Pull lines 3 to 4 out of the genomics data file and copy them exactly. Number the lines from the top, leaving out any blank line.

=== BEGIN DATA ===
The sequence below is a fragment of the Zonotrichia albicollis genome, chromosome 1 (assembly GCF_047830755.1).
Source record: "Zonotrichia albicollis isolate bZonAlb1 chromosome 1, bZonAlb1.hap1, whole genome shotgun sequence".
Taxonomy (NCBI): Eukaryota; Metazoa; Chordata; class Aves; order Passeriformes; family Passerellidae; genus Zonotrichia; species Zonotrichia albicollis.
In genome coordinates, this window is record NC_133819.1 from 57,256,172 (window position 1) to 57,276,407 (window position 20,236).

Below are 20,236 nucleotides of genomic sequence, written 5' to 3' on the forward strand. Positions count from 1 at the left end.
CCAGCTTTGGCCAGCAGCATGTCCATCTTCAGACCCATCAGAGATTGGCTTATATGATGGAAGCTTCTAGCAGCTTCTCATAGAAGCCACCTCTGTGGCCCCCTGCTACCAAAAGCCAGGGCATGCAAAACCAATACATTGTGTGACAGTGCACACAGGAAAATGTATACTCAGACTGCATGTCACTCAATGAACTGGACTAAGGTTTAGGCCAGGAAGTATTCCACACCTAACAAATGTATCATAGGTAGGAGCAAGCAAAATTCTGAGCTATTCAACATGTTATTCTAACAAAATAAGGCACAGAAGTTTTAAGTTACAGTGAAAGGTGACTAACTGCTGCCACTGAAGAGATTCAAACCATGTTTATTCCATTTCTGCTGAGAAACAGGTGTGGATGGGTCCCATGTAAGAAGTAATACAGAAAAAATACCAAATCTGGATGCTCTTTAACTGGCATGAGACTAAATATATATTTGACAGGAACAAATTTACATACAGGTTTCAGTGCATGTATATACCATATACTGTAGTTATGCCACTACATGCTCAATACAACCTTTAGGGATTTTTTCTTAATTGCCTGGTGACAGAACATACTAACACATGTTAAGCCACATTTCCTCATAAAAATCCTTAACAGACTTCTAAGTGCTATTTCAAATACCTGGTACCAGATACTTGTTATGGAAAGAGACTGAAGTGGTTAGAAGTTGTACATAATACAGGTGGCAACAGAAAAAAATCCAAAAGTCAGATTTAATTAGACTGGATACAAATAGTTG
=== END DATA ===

Taxonomy (NCBI): Eukaryota; Metazoa; Chordata; class Aves; order Passeriformes; family Passerellidae; genus Zonotrichia; species Zonotrichia albicollis.
In genome coordinates, this window is record NC_133819.1 from 57,256,172 (window position 1) to 57,276,407 (window position 20,236).